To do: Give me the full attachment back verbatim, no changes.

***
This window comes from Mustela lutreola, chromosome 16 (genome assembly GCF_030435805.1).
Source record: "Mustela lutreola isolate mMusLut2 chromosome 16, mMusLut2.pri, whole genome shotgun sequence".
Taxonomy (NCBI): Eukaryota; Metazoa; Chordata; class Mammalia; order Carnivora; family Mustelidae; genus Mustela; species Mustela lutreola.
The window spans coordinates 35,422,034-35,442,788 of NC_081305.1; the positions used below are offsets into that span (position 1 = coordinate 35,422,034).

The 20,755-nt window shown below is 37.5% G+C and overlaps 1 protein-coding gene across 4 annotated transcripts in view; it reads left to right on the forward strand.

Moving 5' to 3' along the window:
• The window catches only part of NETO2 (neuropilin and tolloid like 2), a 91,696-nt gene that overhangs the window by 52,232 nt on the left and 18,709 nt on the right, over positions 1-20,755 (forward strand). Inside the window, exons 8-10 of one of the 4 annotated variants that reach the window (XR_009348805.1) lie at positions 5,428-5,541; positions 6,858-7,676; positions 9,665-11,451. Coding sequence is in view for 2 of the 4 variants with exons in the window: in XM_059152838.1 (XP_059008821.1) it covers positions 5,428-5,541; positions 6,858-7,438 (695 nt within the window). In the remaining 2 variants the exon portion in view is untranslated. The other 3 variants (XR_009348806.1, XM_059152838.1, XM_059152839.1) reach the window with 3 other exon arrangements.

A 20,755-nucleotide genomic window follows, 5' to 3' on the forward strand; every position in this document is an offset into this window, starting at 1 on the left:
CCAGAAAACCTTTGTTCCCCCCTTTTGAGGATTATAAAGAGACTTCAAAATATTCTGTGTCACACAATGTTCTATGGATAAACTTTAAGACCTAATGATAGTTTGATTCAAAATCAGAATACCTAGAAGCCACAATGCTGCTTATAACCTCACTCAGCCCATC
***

This window comes from Mustela lutreola, chromosome 16 (genome assembly GCF_030435805.1).
Source record: "Mustela lutreola isolate mMusLut2 chromosome 16, mMusLut2.pri, whole genome shotgun sequence".
Taxonomy (NCBI): Eukaryota; Metazoa; Chordata; class Mammalia; order Carnivora; family Mustelidae; genus Mustela; species Mustela lutreola.
The window spans coordinates 35,422,034-35,442,788 of NC_081305.1; the positions used below are offsets into that span (position 1 = coordinate 35,422,034).

The 20,755-nt window shown below is 37.5% G+C and overlaps 1 protein-coding gene across 4 annotated transcripts in view; it reads left to right on the forward strand.

Moving 5' to 3' along the window:
• The window catches only part of NETO2 (neuropilin and tolloid like 2), a 91,696-nt gene that overhangs the window by 52,232 nt on the left and 18,709 nt on the right, over positions 1-20,755 (forward strand). Inside the window, exons 8-10 of one of the 4 annotated variants that reach the window (XR_009348805.1) lie at positions 5,428-5,541; positions 6,858-7,676; positions 9,665-11,451. Coding sequence is in view for 2 of the 4 variants with exons in the window: in XM_059152838.1 (XP_059008821.1) it covers positions 5,428-5,541; positions 6,858-7,438 (695 nt within the window). In the remaining 2 variants the exon portion in view is untranslated. The other 3 variants (XR_009348806.1, XM_059152838.1, XM_059152839.1) reach the window with 3 other exon arrangements.

A 20,755-nucleotide genomic window follows, 5' to 3' on the forward strand; every position in this document is an offset into this window, starting at 1 on the left:
CCAGAAAACCTTTGTTCCCCCCTTTTGAGGATTATAAAGAGACTTCAAAATATTCTGTGTCACACAATGTTCTATGGATAAACTTTAAGACCTAATGATAGTTTGATTCAAAATCAGAATACCTAGAAGCCACAATGCTGCTTATAACCTCACTCAGCCCATC